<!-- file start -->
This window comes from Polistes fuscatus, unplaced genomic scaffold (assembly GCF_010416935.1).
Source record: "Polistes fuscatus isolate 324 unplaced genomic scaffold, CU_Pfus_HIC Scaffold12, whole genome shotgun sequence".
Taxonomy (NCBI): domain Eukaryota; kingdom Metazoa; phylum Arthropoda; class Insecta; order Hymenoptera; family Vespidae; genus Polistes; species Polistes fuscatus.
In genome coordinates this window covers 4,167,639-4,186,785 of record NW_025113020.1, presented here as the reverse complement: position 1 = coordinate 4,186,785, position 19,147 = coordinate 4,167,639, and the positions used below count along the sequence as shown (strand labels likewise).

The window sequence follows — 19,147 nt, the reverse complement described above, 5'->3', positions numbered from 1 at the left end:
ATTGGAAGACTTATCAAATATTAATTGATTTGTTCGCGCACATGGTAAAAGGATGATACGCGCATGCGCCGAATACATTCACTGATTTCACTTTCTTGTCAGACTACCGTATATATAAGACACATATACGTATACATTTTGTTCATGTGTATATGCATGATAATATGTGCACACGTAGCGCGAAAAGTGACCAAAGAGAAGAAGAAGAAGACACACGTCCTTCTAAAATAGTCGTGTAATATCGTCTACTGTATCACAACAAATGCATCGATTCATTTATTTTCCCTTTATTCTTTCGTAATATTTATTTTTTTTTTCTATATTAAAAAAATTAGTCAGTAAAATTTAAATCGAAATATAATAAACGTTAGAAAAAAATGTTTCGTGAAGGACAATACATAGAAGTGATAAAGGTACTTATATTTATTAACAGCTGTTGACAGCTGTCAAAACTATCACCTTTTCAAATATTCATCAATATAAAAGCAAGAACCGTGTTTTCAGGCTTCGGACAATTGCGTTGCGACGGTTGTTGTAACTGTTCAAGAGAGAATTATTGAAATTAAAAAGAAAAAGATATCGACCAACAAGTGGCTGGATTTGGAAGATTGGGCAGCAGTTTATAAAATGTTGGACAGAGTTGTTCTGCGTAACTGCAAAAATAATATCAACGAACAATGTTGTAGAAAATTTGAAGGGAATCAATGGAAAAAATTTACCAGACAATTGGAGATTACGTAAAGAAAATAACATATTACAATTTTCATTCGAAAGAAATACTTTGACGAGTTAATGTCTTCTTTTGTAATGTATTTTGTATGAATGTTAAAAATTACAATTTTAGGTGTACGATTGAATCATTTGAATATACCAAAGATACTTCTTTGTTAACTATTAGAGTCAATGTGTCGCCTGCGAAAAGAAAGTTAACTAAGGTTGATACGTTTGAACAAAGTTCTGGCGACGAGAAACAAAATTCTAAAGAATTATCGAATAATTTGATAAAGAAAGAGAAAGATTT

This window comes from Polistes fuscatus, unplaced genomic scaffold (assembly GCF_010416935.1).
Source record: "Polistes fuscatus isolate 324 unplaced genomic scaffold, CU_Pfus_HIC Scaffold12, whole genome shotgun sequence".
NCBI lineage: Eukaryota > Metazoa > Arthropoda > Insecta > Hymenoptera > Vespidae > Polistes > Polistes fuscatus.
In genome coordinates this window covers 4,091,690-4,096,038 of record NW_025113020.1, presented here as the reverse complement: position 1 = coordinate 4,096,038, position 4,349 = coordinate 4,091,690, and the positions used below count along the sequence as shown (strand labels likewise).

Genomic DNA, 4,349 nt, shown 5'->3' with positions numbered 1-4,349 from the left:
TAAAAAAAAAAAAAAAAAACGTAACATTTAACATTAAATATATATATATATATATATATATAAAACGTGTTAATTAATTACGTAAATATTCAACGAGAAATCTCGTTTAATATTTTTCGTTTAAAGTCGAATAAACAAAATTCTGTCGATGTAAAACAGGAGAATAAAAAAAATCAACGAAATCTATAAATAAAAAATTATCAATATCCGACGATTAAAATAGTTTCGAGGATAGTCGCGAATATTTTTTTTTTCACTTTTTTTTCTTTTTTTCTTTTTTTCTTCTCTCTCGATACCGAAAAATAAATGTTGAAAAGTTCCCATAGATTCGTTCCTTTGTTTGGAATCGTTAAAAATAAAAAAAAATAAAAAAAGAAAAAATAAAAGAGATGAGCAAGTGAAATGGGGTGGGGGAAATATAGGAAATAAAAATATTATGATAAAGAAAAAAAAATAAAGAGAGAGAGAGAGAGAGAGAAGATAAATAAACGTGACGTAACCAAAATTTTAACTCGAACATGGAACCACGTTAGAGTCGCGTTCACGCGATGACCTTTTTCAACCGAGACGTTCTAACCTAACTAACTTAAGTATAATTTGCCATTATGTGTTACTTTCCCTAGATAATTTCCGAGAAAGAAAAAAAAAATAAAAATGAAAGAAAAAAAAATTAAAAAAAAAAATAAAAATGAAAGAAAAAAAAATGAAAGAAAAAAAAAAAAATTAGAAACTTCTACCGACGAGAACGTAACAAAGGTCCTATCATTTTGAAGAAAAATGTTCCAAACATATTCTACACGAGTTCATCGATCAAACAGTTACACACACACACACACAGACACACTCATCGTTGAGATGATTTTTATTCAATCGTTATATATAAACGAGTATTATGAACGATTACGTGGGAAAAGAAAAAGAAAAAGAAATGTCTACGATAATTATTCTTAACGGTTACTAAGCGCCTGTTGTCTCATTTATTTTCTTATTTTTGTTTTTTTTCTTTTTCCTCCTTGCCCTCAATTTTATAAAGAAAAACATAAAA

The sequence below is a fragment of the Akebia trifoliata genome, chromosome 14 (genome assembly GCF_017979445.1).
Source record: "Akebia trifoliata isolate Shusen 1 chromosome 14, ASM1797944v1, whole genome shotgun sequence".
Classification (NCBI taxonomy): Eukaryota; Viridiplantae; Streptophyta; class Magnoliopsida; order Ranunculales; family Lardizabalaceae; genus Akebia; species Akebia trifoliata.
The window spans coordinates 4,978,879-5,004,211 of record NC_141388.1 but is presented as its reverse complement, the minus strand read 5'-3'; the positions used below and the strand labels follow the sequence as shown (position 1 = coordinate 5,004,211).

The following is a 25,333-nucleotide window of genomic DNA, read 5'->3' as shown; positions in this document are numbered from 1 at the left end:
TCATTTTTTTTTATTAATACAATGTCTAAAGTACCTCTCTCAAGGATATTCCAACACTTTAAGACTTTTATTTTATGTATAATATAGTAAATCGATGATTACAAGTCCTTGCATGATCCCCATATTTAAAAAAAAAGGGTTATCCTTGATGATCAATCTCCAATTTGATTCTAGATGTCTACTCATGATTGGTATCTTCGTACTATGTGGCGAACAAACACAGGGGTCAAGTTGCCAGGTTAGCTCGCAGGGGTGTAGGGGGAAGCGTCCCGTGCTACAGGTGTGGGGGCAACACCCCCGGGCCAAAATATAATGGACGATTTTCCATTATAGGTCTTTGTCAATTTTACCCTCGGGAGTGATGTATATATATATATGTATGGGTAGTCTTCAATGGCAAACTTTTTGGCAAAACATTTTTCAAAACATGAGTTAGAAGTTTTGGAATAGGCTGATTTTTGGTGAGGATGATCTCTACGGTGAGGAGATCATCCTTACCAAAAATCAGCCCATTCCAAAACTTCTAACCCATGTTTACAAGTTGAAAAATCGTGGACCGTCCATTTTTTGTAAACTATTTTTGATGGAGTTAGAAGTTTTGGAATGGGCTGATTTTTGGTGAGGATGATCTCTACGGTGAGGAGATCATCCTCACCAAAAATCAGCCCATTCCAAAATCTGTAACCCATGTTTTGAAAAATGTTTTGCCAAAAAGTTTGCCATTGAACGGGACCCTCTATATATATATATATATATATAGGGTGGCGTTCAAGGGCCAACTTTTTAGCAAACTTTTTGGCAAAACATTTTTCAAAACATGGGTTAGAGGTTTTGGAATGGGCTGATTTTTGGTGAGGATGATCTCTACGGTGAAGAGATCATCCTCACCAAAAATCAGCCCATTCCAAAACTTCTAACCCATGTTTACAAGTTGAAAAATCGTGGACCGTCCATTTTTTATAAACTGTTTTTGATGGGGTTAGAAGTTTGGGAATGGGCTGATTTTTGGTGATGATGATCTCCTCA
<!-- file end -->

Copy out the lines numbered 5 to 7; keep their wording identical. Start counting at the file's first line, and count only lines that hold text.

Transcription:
The window sequence follows — 19,147 nt, the reverse complement described above, 5'->3', positions numbered from 1 at the left end:
ATTGGAAGACTTATCAAATATTAATTGATTTGTTCGCGCACATGGTAAAAGGATGATACGCGCATGCGCCGAATACATTCACTGATTTCACTTTCTTGTCAGACTACCGTATATATAAGACACATATACGTATACATTTTGTTCATGTGTATATGCATGATAATATGTGCACACGTAGCGCGAAAAGTGACCAAAGAGAAGAAGAAGAAGACACACGTCCTTCTAAAATAGTCGTGTAATATCGTCTACTGTATCACAACAAATGCATCGATTCATTTATTTTCCCTTTATTCTTTCGTAATATTTATTTTTTTTTTCTATATTAAAAAAATTAGTCAGTAAAATTTAAATCGAAATATAATAAACGTTAGAAAAAAATGTTTCGTGAAGGACAATACATAGAAGTGATAAAGGTACTTATATTTATTAACAGCTGTTGACAGCTGTCAAAACTATCACCTTTTCAAATATTCATCAATATAAAAGCAAGAACCGTGTTTTCAGGCTTCGGACAATTGCGTTGCGACGGTTGTTGTAACTGTTCAAGAGAGAATTATTGAAATTAAAAAGAAAAAGATATCGACCAACAAGTGGCTGGATTTGGAAGATTGGGCAGCAGTTTATAAAATGTTGGACAGAGTTGTTCTGCGTAACTGCAAAAATAATATCAACGAACAATGTTGTAGAAAATTTGAAGGGAATCAATGGAAAAAATTTACCAGACAATTGGAGATTACGTAAAGAAAATAACATATTACAATTTTCATTCGAAAGAAATACTTTGACGAGTTAATGTCTTCTTTTGTAATGTATTTTGTATGAATGTTAAAAATTACAATTTTAGGTGTACGATTGAATCATTTGAATATACCAAAGATACTTCTTTGTTAACTATTAGAGTCAATGTGTCGCCTGCGAAAAGAAAGTTAACTAAGGTTGATACGTTTGAACAAAGTTCTGGCGACGAGAAACAAAATTCTAAAGAATTATCGAATAATTTGATAAAGAAAGAGAAAGATTT

This window comes from Polistes fuscatus, unplaced genomic scaffold (assembly GCF_010416935.1).